Writer Bridget Foley says she has “always been a storyteller.” One of several children, she grew up in Littleton — where her parents still live in the same house. She graduated from Littleton High School and attended the prestigious Tisch …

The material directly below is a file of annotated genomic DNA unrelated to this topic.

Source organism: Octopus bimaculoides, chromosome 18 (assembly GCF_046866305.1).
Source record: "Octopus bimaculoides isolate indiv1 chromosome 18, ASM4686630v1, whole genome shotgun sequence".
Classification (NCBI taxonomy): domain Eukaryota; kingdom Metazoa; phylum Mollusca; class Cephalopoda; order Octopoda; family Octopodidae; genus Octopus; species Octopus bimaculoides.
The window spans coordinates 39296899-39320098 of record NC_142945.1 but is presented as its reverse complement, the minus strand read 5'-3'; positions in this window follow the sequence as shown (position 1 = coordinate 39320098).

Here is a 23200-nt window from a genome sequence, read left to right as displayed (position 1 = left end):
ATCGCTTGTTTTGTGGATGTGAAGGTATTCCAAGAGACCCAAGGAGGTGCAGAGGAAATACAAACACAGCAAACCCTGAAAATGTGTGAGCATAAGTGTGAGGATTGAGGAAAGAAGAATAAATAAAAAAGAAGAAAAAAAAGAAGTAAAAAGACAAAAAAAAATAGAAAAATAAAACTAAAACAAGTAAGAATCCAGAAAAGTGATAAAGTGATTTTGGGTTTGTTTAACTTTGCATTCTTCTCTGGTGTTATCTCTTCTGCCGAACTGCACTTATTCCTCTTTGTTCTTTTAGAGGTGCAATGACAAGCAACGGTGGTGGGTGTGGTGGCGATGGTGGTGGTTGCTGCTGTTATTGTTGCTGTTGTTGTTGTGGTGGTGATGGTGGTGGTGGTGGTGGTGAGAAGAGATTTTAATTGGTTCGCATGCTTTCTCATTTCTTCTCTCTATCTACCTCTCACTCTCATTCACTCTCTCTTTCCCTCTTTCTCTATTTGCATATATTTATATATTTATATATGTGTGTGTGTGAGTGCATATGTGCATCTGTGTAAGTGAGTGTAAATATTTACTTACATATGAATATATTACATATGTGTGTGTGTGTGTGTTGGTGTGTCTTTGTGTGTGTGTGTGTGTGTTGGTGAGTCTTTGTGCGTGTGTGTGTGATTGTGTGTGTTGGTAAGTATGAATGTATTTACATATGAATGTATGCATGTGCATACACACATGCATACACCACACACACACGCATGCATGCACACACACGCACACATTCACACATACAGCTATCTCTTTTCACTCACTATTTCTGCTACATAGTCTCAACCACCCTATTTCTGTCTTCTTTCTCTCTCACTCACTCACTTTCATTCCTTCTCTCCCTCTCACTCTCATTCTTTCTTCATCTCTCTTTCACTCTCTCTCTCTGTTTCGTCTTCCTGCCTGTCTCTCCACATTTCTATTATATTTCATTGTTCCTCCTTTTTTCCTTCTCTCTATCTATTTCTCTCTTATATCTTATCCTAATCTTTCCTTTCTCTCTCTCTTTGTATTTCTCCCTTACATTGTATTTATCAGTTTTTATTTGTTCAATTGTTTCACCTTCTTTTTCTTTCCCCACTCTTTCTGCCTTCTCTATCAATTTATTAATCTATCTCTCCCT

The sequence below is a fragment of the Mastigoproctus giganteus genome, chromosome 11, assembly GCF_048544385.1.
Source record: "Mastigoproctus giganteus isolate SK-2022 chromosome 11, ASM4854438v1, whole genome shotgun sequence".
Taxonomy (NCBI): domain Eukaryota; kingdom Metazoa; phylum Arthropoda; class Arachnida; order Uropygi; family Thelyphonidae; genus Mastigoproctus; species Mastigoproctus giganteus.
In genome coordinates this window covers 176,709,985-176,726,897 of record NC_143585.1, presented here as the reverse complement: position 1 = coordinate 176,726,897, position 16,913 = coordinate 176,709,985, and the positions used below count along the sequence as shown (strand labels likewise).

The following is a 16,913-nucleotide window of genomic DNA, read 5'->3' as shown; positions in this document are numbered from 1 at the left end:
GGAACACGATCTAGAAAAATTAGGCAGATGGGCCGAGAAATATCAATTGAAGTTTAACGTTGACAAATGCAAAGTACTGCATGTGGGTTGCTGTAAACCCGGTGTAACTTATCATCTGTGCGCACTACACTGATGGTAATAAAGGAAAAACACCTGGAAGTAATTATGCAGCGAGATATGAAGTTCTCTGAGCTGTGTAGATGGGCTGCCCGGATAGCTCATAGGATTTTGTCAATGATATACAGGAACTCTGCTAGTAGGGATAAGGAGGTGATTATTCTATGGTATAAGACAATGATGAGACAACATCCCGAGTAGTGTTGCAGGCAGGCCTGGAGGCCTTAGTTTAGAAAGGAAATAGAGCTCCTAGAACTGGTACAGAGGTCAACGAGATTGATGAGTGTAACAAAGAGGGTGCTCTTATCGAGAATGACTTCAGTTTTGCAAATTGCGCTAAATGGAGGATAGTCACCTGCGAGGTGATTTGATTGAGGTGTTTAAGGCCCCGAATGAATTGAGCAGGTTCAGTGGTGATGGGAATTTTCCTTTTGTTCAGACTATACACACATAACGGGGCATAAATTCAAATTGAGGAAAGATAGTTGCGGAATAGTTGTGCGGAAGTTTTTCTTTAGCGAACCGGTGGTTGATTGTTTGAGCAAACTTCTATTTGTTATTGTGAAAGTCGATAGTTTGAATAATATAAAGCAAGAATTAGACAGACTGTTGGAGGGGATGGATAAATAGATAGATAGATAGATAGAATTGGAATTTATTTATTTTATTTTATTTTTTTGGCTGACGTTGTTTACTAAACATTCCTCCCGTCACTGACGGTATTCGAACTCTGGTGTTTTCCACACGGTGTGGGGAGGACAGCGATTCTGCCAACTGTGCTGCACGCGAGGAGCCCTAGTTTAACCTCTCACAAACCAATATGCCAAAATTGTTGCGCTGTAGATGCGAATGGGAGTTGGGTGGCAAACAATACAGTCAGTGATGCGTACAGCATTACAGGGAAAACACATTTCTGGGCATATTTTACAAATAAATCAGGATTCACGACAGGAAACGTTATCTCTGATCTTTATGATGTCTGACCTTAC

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Writer Bridget Foley says she has “always been a storyteller.” One of several children, she grew up in Littleton — where her parents still live in the same house. She graduated from Littleton High School and attended the prestigious Tisch School of the Arts at New York University.She has been an actress and screenwriter and her first novel, “Hugo and Rose,” published in May by St. Martin's Press, shows a cinematic flair with the creation of a vivid imaginary world.She now lives near Seattle with her husband and children.Foley will make two appearances in the Denver area in July to read and discuss her new book with readers: at 7 p.m. on July 10, she will visit the BookBar, 4280 Tennyson St., Denver, and at 7 p.m. July 28, she will appear at Tattered Cover, Aspen Grove, 7301 S Santa Fe Drive, Littleton.“Hugo and Rose” takes place in a suburb of Denver, Foley said, but there is little to recognize — not that it matters to the storyline.Rose is a suburban housewife with three children and a busy surgeon/husband, who adores her, but is gone a lot.Since she was 6 years old and hospitalized while recovering from a bicycle accident, Rose has had consistent dreams of her life and adventures on a magical island, always the same place and with the same companion — a boy her age named Hugo. Both grow up to a point, but are not adults in the dreams, which continue into her grown-up married life.She has hit a familiar point in some women's lives, when she is stressed, overworked, overweight and seeks escape in a familiar fantasy world — but when she sees a grown-up version of Hugo at a drive-in, her real world goes out of control.The reader who enjoys fantasy will be intrigued with the consistent and colorful descriptions of the island, with its pink sand, blue waters, remote magic city and scary monster spiders — as are her young boys when she shares the vision with them.Shades of Oz?The novel combines a fantasy writer's detailed creation of an alternate world with a contemporary woman's feeling of confinement in what looks like an idyllic life, which fails to offer intellectual fulfillment.Her fantasy extends here to finding that someone else has shared the same dream world with its challenges and pleasures.Has she lost touch with reality or will she regain control of her life? A psychiatrist enters the picture.Interesting storytelling, although I found some descriptions of island adventures hard to follow.And the jumble of emotional reactions are frightening to contemplate when she's also caring for children and husband. The last quarter of the novel is unsettling and whipped into a storm. Not quite a beach read, but…
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